The Age: Resident loses bid to delay contracts for East West Link but will go to appeal. September 29, 2014, Henrietta Cook, State Political Reporter at The Age
Transport Minister Terry Mulder, Premier Denis Napthine and Linking Melbourne Authority chief Ken Mathers at the contract signing. Photo: Eddie Jim
After months of speculation and years of controversy, the Napthine government has signed the contract for the East West Link project.
The multibillion-dollar contracts were hastily signed in the Linking Melbourne Authority’s city office around 4.45pm on Monday.
It followed the High Court throwing out a move by a Brunswick resident to halt the signing of the contracts.
The Premier puts pen to paper. Photo: Eddie Jim
Premier Denis Napthine would not disclose the cost of the so-called kill fee included in the contract.
“We know there will be penalties for not building this essential piece of infrastructure; $3 billion provided by the commonwealth will have to be returned … and Victorians will be condemned to decade after decade of gridlock and congestion,” Dr Napthine said.
Dr Napthine refused to outline how much money the state government would contribute to the project.
“You will see that in the coming days,” he told journalists.
He also refused to disclose details of the compensation clause in the contract.
Earlier, Brunswick resident Anthony Murphy lost his bid to delay the signing of the East West Link contracts, freeing up the Napthine government to seal a deal to deliver the project.
Mr Murphy had argued that the contracts should not be signed because the state had breached consumer laws by misrepresenting the road’s benefits and traffic projections.
Asked when the project would reach a financial close, Dr Napthine said: “The contract is signed and the tunnel will be built. The East West Link will be built under a Coalition government.”
He said the contracts would be made publicly available at the appropriate time. He said the route had been finalised and would be unveiled on Tuesday morning.
Dr Napthine said a “whole range” of additional benefits for the community would soon be announced.
“We’ve taken a massive step forward to make a real difference to our great city and our great state.”
Transport Minister Terry Mulder said commercially sensitive details in the contract would not be released.
“It’s an important project, It is gamechanger in terms of what it is going to do for our state.”
In a statement to the ASX, Lend Lease said it had entered into a $5.3 billion public private partnership with the state government to “finance, design and construct” the first stage of the East West Link.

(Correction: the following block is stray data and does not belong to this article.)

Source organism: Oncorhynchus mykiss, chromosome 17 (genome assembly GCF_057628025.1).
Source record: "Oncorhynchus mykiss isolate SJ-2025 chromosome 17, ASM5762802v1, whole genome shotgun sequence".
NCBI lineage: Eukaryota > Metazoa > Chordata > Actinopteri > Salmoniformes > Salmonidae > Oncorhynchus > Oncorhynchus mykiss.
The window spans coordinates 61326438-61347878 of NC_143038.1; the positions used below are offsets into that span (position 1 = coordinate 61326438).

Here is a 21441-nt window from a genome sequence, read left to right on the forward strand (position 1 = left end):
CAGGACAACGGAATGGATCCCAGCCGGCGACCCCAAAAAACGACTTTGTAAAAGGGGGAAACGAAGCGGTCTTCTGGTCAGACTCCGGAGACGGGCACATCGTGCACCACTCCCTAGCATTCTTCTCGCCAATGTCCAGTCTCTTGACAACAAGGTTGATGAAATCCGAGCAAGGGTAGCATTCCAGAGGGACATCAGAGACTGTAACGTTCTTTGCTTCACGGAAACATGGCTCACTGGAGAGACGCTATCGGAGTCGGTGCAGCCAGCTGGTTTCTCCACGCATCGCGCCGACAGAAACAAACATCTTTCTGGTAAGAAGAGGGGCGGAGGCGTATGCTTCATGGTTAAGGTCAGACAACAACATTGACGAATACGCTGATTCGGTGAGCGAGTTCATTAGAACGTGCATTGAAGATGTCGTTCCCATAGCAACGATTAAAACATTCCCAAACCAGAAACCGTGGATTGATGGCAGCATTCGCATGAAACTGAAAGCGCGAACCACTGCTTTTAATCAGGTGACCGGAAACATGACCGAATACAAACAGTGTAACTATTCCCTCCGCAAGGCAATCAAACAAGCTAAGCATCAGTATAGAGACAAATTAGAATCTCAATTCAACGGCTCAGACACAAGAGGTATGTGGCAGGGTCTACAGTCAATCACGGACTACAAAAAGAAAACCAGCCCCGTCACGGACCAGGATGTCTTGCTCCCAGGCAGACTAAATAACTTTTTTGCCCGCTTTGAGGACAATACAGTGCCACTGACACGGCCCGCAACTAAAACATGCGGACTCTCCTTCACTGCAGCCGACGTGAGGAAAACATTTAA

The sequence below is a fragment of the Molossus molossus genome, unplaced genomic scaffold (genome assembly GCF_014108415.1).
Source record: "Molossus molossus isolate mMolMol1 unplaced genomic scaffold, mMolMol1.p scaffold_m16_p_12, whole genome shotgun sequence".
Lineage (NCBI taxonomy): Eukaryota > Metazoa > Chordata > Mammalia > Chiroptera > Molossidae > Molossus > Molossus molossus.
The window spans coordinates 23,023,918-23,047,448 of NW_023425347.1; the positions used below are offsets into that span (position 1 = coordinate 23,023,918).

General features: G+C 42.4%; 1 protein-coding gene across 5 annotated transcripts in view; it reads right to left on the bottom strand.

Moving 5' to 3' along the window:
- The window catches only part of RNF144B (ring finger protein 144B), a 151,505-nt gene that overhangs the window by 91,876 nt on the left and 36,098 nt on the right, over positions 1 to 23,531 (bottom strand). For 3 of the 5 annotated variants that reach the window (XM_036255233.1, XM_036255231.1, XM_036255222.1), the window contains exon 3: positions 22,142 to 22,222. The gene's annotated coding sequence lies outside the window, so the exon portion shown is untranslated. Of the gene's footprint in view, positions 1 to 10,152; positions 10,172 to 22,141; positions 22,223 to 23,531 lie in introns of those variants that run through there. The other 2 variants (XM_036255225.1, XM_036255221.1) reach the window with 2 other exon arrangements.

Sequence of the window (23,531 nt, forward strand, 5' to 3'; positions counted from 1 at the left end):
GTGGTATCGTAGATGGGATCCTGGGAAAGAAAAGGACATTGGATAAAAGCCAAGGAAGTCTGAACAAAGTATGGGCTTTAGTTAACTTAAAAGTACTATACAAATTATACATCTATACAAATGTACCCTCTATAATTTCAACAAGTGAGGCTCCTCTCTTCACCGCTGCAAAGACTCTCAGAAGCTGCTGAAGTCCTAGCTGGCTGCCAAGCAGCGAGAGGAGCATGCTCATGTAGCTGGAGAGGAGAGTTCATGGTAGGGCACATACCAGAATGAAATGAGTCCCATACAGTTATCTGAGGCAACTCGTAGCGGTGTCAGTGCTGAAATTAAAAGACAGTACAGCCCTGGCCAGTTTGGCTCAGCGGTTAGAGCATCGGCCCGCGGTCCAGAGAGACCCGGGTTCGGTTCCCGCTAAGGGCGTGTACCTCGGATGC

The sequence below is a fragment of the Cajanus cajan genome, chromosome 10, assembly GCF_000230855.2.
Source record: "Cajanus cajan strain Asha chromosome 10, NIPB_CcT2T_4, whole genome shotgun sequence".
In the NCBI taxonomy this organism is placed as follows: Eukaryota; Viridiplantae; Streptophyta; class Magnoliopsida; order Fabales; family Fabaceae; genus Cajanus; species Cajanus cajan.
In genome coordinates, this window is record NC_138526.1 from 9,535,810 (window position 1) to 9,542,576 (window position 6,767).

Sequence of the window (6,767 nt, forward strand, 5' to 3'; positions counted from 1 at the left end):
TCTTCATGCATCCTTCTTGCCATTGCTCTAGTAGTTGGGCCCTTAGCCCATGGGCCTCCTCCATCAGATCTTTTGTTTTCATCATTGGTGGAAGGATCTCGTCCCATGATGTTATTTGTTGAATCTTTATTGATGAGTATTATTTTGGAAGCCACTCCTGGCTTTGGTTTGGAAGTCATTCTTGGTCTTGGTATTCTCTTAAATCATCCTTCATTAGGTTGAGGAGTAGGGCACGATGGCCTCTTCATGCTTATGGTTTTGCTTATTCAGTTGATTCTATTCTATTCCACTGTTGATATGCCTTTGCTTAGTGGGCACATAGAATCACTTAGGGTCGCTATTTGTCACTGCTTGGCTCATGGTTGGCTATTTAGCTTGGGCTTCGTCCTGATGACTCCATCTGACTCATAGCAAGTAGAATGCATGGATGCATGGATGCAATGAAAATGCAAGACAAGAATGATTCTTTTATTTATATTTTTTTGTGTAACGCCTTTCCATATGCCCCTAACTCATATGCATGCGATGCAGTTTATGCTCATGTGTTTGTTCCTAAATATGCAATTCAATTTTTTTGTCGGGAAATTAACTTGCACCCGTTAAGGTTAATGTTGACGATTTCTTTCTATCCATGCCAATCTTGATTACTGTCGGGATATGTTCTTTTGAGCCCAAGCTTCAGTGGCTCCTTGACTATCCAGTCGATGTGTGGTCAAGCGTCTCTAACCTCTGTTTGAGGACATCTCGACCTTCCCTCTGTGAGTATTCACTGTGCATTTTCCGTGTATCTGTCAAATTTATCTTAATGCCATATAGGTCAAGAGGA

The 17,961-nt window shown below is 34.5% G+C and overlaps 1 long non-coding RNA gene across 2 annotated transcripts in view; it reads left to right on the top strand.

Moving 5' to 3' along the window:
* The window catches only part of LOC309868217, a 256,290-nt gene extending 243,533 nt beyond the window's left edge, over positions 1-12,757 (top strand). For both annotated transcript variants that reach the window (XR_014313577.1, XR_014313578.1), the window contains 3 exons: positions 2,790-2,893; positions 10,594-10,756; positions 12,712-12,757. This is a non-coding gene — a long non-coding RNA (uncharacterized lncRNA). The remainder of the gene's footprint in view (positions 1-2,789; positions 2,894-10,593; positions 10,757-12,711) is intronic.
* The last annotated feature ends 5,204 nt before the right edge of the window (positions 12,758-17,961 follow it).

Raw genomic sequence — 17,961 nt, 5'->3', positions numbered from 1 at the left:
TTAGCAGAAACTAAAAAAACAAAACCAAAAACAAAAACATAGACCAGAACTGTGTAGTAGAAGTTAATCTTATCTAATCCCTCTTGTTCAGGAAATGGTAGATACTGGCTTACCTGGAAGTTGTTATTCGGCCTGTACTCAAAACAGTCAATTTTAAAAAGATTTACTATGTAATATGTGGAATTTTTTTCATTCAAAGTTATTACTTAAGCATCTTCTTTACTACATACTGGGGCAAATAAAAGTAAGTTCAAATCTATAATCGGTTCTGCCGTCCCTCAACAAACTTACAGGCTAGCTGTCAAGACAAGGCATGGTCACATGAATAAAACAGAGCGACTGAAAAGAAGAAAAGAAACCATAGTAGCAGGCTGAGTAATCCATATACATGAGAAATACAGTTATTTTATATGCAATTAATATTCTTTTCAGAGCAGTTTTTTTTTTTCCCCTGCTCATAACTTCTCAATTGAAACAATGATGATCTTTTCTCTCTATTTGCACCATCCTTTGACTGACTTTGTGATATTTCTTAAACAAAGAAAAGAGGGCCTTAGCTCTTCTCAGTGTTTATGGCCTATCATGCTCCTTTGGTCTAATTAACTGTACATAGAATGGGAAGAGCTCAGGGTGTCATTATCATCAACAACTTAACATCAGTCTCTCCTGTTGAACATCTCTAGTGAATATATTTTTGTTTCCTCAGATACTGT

The construction giant said the project was still subject to financial close, which was expected to occur in October.
A bid by Mr Murphy’s lawyers in the High Court to halt the signing of contracts for the Napthine government’s signature project was refused when Justice Susan Crennan ruled that the risks to the state and the consortium outweighed any risks to Mr Murphy.
She said Mr Murphy remained free to pursue his case, which could result in a mandatory correction of misleading claims about the project’s benefits.
Opposition parties have called for the government to make public the contracts it has signed.
Labor has stuck by its plan to rip up the contract for the project with Deputy Leader James Merlino saying the party’s legal advice was clear.
“Denis Napthine’s so-called contract isn’t worth the paper it’s written on. There is no legally binding contract for the
East West Link,” Mr Merlino said.
The opposition says the election will be a choice between the government’s plan for a “dud tunnel” and Labor’s plan to remove 50 level crossings as well as suite of other improvements.
“The only irresponsible person here is Denis Napthine, signing a sham contract before an election and throwing away $8 billion that should be spent on the things we need,” he said.
“East West will go to the November election, whether Denis Napthine likes it or not. The Victorian people will decide the future of this project.”
Greens Leader Greg Barber said the full contents of the contracts must be made public immediately so the “voters could see what the Libs have gotten us into.”
“The Greens are resolute that we won’t support any government that intends to proceed with the road,” Mr Barber said.
Ron Merkel, QC, acting for Mr Murphy, argued in the High Court that signing the contracts would cost taxpayers hundreds of millions of dollars. He referred to economic modelling that showed a loss of 20¢ for every dollar invested in the project. “This is a loss-making project of significant proportions.”
Mr Merkel dismissed the government’s argument that delaying signing the contracts would cost taxpayers, but acknowledged there was a risk.
An impassioned Mr Merkel pleaded for an injunction. “The gates are about to fall because contracts are due to be signed tomorrow,” he said.
Counsel for the state government said delaying the signing of the contracts would cause “significant harm to the state” and posed a foreign exchange risk of €100 million ($144 million).
The court heard there was also a risk of interest rate fluctuations.
Appearing on behalf of the East West Connect consortium, Michael Wyles, QC, told a packed courtroom that the consortium was an “innocent third party” that would be hit with losses around $434,000 a week if contracts were not signed.
“The consortium is ready and willing to enter into the project agreement,” he said.
The contracts were signed even though earlier in the day, Mr Murphy was granted a retrial in the Court of Appeal.
The court found Mr Murphy had been denied procedural fairness in the Supreme Court because he was not granted access to documents, including the business case for the project.
With Richard Willingham